This report is a critique of vision tests currently used in testing children too young or too impaired to communicate by speech. The impaired group can include deaf, mentally retarded, autistic, neurologically impaired or emotionally disturbed children. First, tests used to measure seven visual functions are described in terms of procedure, instructions and necessary equipment. Second, the tests are analyzed in terms of their suitability for this population. Clarity of instruction, the developmental capacity of children and the interpretability of children's responses are discussed. In general, tests currently used are not optimally matched to the abilities and interests of preverbal and nonverbal children.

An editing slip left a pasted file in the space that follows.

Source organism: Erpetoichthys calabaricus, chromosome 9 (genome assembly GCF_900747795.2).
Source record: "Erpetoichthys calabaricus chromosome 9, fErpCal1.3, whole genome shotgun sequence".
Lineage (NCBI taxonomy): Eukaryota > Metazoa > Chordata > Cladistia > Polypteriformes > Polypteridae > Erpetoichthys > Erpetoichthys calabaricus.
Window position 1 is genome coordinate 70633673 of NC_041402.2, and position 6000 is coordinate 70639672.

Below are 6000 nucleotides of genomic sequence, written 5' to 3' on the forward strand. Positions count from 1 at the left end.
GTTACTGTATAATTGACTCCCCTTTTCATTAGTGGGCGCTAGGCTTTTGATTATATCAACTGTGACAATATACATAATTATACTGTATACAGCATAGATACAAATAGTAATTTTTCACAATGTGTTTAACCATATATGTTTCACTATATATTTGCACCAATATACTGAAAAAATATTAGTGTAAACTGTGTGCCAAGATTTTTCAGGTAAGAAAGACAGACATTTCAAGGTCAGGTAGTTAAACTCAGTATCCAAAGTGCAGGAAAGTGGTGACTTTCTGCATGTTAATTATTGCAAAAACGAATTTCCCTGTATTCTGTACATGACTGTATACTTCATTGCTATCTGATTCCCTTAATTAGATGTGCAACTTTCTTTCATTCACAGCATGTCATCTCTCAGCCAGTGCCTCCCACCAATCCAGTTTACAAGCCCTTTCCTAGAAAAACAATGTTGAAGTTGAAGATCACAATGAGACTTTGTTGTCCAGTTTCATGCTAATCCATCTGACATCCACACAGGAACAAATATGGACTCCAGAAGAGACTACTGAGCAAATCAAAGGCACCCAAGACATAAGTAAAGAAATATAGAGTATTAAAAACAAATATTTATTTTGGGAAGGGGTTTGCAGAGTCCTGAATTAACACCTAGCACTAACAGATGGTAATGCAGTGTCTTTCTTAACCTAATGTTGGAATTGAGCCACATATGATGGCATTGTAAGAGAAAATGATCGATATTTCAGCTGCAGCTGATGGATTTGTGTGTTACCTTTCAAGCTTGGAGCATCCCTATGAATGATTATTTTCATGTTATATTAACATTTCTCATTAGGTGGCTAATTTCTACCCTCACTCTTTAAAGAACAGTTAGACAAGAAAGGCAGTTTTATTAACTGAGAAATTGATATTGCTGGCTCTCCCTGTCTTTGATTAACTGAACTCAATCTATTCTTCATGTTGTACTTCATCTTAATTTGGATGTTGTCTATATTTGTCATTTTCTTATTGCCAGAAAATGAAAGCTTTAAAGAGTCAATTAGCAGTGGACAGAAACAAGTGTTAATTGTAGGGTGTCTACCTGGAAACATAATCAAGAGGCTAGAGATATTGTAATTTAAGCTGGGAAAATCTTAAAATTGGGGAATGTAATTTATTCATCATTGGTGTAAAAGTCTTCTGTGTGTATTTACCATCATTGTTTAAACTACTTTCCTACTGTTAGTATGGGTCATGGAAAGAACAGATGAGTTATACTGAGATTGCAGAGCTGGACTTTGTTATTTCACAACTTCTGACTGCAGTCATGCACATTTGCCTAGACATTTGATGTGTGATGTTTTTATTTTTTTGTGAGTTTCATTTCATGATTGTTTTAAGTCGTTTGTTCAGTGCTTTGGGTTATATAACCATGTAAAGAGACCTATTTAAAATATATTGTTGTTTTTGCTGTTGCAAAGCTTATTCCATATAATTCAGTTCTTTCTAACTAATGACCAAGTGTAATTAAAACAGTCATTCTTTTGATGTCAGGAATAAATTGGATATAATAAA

*Submitted on April 23, 1968, for publication in the October, 1968, issue of the American Journal of Optometry and Archives of American Academy of Optometry.
This information was collected while the author was at the Office of Psychological Research, Gallaudet College, Washington, D.C.
† Associate Research Psychologist. M.D.
© 1968 American Academy of Optometry